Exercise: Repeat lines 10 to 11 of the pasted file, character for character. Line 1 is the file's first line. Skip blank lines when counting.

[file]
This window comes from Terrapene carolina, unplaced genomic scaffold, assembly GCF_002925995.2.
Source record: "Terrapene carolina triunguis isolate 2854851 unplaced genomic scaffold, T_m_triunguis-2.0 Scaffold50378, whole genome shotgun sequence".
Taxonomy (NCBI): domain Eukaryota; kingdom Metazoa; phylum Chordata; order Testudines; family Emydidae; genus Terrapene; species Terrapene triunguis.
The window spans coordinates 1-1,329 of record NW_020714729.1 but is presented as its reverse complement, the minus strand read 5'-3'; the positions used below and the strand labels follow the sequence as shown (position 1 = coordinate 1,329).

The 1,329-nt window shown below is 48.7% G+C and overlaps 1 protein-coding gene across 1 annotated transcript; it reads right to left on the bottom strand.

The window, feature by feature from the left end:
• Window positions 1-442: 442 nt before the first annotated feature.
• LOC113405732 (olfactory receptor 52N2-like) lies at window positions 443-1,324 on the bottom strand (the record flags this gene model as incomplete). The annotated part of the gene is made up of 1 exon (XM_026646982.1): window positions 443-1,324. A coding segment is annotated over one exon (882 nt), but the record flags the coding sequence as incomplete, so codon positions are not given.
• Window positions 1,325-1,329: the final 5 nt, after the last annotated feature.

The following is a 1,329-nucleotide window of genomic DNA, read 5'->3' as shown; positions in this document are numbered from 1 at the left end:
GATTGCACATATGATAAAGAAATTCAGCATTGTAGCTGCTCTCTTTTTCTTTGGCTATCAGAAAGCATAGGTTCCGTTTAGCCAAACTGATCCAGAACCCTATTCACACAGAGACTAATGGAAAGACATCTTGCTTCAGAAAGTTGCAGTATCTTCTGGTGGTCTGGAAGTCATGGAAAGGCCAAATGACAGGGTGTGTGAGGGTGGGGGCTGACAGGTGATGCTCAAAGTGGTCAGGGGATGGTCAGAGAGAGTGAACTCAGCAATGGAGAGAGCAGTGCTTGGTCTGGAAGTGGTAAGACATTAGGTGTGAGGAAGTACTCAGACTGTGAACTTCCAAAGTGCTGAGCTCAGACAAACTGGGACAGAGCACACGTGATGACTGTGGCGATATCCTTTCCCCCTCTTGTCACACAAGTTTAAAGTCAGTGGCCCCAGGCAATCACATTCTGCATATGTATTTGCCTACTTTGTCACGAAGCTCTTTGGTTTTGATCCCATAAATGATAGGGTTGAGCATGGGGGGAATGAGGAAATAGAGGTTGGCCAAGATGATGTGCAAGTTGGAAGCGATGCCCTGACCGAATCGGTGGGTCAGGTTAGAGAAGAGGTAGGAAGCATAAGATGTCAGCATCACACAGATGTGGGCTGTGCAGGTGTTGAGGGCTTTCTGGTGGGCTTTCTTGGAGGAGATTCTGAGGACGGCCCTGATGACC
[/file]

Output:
The following is a 1,329-nucleotide window of genomic DNA, read 5'->3' as shown; positions in this document are numbered from 1 at the left end:
GATTGCACATATGATAAAGAAATTCAGCATTGTAGCTGCTCTCTTTTTCTTTGGCTATCAGAAAGCATAGGTTCCGTTTAGCCAAACTGATCCAGAACCCTATTCACACAGAGACTAATGGAAAGACATCTTGCTTCAGAAAGTTGCAGTATCTTCTGGTGGTCTGGAAGTCATGGAAAGGCCAAATGACAGGGTGTGTGAGGGTGGGGGCTGACAGGTGATGCTCAAAGTGGTCAGGGGATGGTCAGAGAGAGTGAACTCAGCAATGGAGAGAGCAGTGCTTGGTCTGGAAGTGGTAAGACATTAGGTGTGAGGAAGTACTCAGACTGTGAACTTCCAAAGTGCTGAGCTCAGACAAACTGGGACAGAGCACACGTGATGACTGTGGCGATATCCTTTCCCCCTCTTGTCACACAAGTTTAAAGTCAGTGGCCCCAGGCAATCACATTCTGCATATGTATTTGCCTACTTTGTCACGAAGCTCTTTGGTTTTGATCCCATAAATGATAGGGTTGAGCATGGGGGGAATGAGGAAATAGAGGTTGGCCAAGATGATGTGCAAGTTGGAAGCGATGCCCTGACCGAATCGGTGGGTCAGGTTAGAGAAGAGGTAGGAAGCATAAGATGTCAGCATCACACAGATGTGGGCTGTGCAGGTGTTGAGGGCTTTCTGGTGGGCTTTCTTGGAGGAGATTCTGAGGACGGCCCTGATGACC